Condella: When I came here, the legends at Channel 6 at the time were Tom Hooper, Carl Zimmermann, Earl Gillespie, John Drilling. All these names, of course, bigger than life, and I didn't really appreciate it when I first came here, but then working with those folks was pretty amazing. Jill Geisler, long-time news director, she's the one that hired me, and she's a bit of a television legend going back in the day. All of these people had a profound effect. But it's funny, even nowadays, the new faces. For an ego-filled business, this is a fairly ego-less staff in this office, in this building, in news. Meaning, there are just no prima donnas. It's pretty amazing to see that and to work with people that are down to earth and really grounded. Even to this day, working with some of the people I work with, and Ted Perry is one of my favorites. He and I go back ... I think Ted's been here quite a long time. He and I have worked together a very long.

Same story with (Tom) Pipines. Pipines has been here since the mid '80s. Those two people I've worked with probably the longest here. Every day, I mean, Ted makes me laugh every day. Consummate professional guy. Unbelievable on the air. Just a well-rounded guy off the air. Couldn't be better. He's just been a great colleague. I think I'm a bit spoiled.

Ted said to me as we were sitting in the lobby, "I've learned so much from Vince." He's in news and you're in weather. It's an interesting thing to say.

Condella: Well, you know, it's funny because we just have a lot of things in common. Music and motorcycles and just, you know, just kind of that stuff that we can talk about off the air is just a lot of fun. He just has a great sense of humor. He always makes me laugh.

You do have interests beyond weather. Your Harley, dogs. What's next?

Condella: The first question a lot of people ask is, "What are you going to do after you retire?" I'm going to live life, but also spend time on a lot of my hobbies. I love photography. I love music. I play the guitar. I want to pursue that more. Same story with photography. We love doing hiking, bicycling. Of course, we're dog owners so we enjoy being around with our dog and stuff. There's just a lot of different hobbies and interests that I have now and I want to continue to pursue.

What do you think you would have done if you hadn't pursued the path of meteorology?

Condella: I think I would have tended toward teaching in some way. I always have enjoyed that. This goes back even to graduate school in Madison in the meteorology program, being a teaching assistant, helping some of the professors and so on. Then coming here, I taught at UWM my first eight or nine years that I was here. It also gives me a chance during my weather segments to do teaching. Maybe something toward education, or teaching in some way.

Well, meteorology is science. You're not just a TV weather man, you're also a scientist of sorts.

Condella: Growing up, some of my favorite teachers were the science-related teachers. Things like geology and astronomy, I always gravitated toward those subjects and really loved those teachers. Maybe I would have been something along that line.

Do you find yourself interested on a personal level about climate change and weather patterns, or is it just a job at this point?

Condella: Always. That'll always be an interest to me. I think the more we look into the changes in the atmosphere, the more questions we have. It's one of those kind of infinite circles. We're never going to get total answers. But, yes, I am very concerned about a lot of things that are going on in the atmosphere right now. Climate change is real. It's a combination of both human-induced and also natural cycles. It does make me wonder: 50 years from now, 100 years from now, how is our planet going to adapt? Look, by 2050, I believe, we'll have 9 billion (people) on this planet.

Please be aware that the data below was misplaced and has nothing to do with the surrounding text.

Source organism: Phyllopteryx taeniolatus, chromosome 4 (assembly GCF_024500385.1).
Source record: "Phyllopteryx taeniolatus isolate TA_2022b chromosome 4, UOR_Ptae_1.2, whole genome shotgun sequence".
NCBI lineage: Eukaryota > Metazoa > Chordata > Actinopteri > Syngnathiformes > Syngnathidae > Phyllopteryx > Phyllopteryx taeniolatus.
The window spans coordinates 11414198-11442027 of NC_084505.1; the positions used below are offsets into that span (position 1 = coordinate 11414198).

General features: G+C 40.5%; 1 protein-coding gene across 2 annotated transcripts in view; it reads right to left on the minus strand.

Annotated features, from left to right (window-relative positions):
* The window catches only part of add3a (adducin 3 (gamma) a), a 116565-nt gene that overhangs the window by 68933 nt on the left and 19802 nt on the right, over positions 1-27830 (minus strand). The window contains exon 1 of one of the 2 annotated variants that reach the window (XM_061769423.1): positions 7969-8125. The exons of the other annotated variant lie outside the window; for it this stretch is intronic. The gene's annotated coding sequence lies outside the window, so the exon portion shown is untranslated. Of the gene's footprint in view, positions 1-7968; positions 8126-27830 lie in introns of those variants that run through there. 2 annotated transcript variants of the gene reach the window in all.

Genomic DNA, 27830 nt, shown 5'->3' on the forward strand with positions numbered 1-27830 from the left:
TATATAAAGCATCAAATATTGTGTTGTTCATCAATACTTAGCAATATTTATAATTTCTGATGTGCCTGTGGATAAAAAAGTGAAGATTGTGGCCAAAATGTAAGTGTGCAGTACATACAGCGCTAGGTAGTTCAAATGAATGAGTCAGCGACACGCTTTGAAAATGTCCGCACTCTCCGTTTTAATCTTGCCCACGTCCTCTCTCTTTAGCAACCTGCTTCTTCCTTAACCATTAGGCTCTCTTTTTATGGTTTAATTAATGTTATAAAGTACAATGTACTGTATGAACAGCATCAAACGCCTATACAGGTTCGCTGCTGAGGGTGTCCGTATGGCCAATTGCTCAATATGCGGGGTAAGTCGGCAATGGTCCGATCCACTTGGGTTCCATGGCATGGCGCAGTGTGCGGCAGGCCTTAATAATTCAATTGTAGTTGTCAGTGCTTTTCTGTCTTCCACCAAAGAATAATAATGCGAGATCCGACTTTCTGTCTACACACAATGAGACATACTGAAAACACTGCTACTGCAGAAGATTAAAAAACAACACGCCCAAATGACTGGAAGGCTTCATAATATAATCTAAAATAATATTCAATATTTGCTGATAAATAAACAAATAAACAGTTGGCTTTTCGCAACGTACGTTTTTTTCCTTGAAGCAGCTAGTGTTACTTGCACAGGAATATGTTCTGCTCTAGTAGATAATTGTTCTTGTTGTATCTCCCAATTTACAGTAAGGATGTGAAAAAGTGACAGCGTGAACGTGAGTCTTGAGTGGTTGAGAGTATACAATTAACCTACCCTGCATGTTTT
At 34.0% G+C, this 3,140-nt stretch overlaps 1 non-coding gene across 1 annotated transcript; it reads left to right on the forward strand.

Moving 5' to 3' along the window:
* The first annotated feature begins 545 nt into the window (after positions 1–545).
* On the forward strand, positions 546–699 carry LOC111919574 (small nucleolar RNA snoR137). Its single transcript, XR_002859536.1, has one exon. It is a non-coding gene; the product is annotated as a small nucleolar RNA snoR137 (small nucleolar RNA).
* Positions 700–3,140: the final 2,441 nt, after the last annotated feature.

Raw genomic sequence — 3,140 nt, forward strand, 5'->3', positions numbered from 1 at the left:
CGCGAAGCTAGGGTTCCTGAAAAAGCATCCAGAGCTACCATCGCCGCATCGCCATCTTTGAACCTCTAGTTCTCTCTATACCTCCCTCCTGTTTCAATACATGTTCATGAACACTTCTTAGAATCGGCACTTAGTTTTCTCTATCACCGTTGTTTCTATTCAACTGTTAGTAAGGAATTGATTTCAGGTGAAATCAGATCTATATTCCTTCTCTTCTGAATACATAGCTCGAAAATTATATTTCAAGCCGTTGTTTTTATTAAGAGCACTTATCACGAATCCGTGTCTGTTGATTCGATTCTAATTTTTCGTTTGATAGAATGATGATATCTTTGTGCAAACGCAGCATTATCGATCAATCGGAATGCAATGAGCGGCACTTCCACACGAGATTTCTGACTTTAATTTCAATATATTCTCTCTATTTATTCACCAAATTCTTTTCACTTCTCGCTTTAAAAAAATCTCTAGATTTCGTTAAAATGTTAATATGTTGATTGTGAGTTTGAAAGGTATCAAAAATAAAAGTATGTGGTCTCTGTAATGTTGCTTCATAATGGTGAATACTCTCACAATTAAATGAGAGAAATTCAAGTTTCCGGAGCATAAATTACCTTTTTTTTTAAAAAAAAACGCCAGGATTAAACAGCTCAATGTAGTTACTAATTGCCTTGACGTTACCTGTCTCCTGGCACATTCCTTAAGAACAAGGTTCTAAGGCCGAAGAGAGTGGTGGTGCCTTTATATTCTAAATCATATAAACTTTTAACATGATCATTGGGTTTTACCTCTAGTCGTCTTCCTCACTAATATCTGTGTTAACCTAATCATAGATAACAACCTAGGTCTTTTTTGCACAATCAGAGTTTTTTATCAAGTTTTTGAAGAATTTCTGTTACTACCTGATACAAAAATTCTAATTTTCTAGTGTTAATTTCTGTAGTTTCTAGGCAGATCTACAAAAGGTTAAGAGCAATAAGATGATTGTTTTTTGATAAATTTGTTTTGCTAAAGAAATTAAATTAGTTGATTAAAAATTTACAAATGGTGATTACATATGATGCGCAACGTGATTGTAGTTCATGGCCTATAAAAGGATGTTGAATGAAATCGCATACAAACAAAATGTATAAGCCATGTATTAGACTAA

That's a lot of people.

Condella: How are we going to adapt to the changes that are going on? Yes, Earth has gone through many climatic fluctuations in 4.6 billion years, but never with this many people on it.

A year ago, we talked about what weather forecasting was like in the beginning of your career. What's the future?

Condella: I think it'll get more accurate. The reason is what's happening every few years, you're seeing a jump up in computer power. It really does come to that. As you know, we rely a lot on these numerical prediction computer models. They're based on running mathematical equations, based on the laws of physics and so on. There are so many data points and so much information and data.

Computers are getting more powerful. They can do more operations per second and so on. I just think that these computer models that we look at will get more and more accurate. They serve as a guide for us. I think that will help future forecasters tremendously. I think especially in near-term dangerous weather. Can you imagine in the morning being able to tune in and say, "Look, we've got a high probability for tornadic activity in this part of our area after 2:00 this afternoon." Just to really be able to pinpoint especially dangerous and severe weather, that's the big jump I thing we'll see in years to come.

That's pretty important.

Condella: It saves lives. When Doppler radar came out, it was like the promise was, "Now we can give you tornado warnings 20 minutes in advance." That's true and that is a huge amount of lead time. That will just keep getting bigger and bigger with the increasing numerical prediction models.

What's your favorite weather app – not counting the FOX 6 one? Do you look at them?

Condella: I don't use a lot of weather apps. The two that I use a lot of are RadarScope and WeatherBug.

Are you happy? Because you look really happy.

Condella: Well, I am. I just could not be more fortunate when I think about how my career has gone. This goes back to Madison. I worked part-time in Madison at Channel 15 in grad school. My first full-time job was with Channel 27 there in Madison and Weather Central for 13 months and then came here. Just the stability and the faith that management's always put in me and trust.

Do you think you'll always be kind of a part of Channel 6? Are you going to call Tom in five years to check his work?

Condella: I'm going to be that guy. Now, we'll still get calls like, "That Albert the Alley Cat was way better than you."

Are you still going to watch?

Condella: Oh, absolutely. I always will have a special place in my heart for Channel 6 because I know from first-hand basis the integrity of the news department and the integrity of the people who work here. Knowing a lot of them personally, I'm just naturally biased towards it. You bet.

Andy is the president, publisher and founder of OnMilwaukee. He returned to Milwaukee in 1996 after living on the East Coast for nine years, where he wrote for The Dallas Morning News Washington Bureau and worked in the White House Office of Communications. He was also Associate Editor of The GW Hatchet, his college newspaper at The George Washington University.

Before launching in 1998 at age 23, he worked in public relations for two Milwaukee firms, most of the time daydreaming about starting his own publication.

Hobbies include running when he finds the time, fixing the rust on his '75 MGB, mowing the lawn at his cottage in the Northwoods, and making an annual pilgrimage to Phoenix for Brewers Spring Training.